Healthcare Technology: What’s Now & What’s Next, Part 1

September 14, 2017
Cloud, Compliance, Healthcare

While politicians and pundits argue over how to pay for health care in the U.S., healthcare providers are moving ahead with efforts to improve healthcare delivery and results. Technology, particularly healthcare information technology, is playing an important role in their endeavors.

That may come as a surprise to many given that the healthcare industry isn’t known for being quick to embrace innovation — particularly the technology-based kind. After all, it’s not that uncommon to find healthcare systems still using old technologies such as pagers and fax machines. Even the government has had to step in to push providers to implement electronic health records (EHRs) and manufacturers to embrace medical device interoperability.

It’s not providers’ fault entirely. It’s hard for their IT professionals to keep pace with the demands of an industry in which there are frequent mergers and acquisitions — which often means consolidating disparate, complex IT systems. Regulatory compliance, especially as it relates to patient privacy, is always a concern. Then there are the legacy systems to contend with, systems that don’t always play well with newer technologies.

There are also challenges that IT professionals across most industries face, like constantly changing cyber threats and shrinking budgets. And, let’s not forget what may be the biggest factor: safety. When a system goes down for a manufacturer or retailer, there’s the risk of financial loss. For a healthcare system, lives are at risk. Nonetheless, healthcare providers are increasingly enlisting technology to deliver better care. The following are just a few examples of how technology is changing healthcare delivery today:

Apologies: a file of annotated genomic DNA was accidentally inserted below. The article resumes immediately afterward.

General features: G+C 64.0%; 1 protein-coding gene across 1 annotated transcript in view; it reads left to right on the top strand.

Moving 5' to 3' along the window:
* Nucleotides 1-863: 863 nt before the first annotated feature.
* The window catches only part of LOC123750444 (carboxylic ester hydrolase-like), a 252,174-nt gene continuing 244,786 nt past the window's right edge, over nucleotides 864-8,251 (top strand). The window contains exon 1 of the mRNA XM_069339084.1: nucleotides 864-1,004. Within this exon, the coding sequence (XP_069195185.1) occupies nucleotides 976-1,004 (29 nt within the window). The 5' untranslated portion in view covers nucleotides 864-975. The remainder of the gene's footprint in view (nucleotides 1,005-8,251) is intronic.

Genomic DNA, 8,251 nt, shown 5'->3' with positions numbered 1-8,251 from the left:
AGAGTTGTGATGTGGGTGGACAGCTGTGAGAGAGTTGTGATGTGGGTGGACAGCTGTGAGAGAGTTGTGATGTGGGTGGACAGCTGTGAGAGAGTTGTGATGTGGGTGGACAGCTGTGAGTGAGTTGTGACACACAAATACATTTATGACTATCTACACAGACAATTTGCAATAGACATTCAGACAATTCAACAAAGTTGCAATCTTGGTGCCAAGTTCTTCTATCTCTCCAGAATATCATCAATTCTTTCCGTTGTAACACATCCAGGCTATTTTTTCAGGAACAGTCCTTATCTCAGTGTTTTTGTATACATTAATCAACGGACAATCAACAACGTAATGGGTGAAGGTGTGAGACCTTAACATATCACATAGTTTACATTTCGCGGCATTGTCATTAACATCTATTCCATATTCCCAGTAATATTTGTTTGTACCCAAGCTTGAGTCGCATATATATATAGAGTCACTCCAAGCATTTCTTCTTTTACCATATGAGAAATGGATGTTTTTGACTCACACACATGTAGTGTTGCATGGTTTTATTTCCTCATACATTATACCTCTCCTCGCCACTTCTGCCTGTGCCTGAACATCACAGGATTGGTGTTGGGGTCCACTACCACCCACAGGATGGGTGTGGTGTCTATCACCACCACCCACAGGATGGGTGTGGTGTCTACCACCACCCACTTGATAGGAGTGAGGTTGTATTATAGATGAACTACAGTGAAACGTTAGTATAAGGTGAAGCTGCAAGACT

• Robots in Healthcare. In 1985 a robot was used to place a needle for a brain biopsy using CT guidance.  Today, robotics is used for everything from inserting screws into the spine to assisting in hip replacement surgeries. They are also being deployed to assist in the day-to-day activities of frontline caregivers.  For example, nurses and nursing assistants are injured every year from moving or lifting patients in bed or after a fall. Robots are now available that can lift or set down a real human from or to a bed or wheelchair.
  • Telemedicine for Remote Care. Telemedicine is enabling healthcare systems to bring better, more timely care to patients at home and in areas where shortages of physicians and health care specialists exist. Faster Internet connections, the prevalence of smartphones and tablets, and the emergence of commercial software platforms that support real-time scheduling and billing of video-conferences between doctors and patients are helping to make it happen.
  • Wear Your Monitoring Device. Wearable monitoring devices aren’t just for tracking the number of steps taken each day. With clinical evidence of the value of continuous physiological data in managing chronic diseases and monitoring patients' post-hospitalization, more providers are outfitting patients with wearable medical devices, ranging from glucose monitors and ECG monitors to pulse oximeters and blood pressure monitors. Wearable devices are even being used to track elderly patients' movements and send health measurements to caregivers.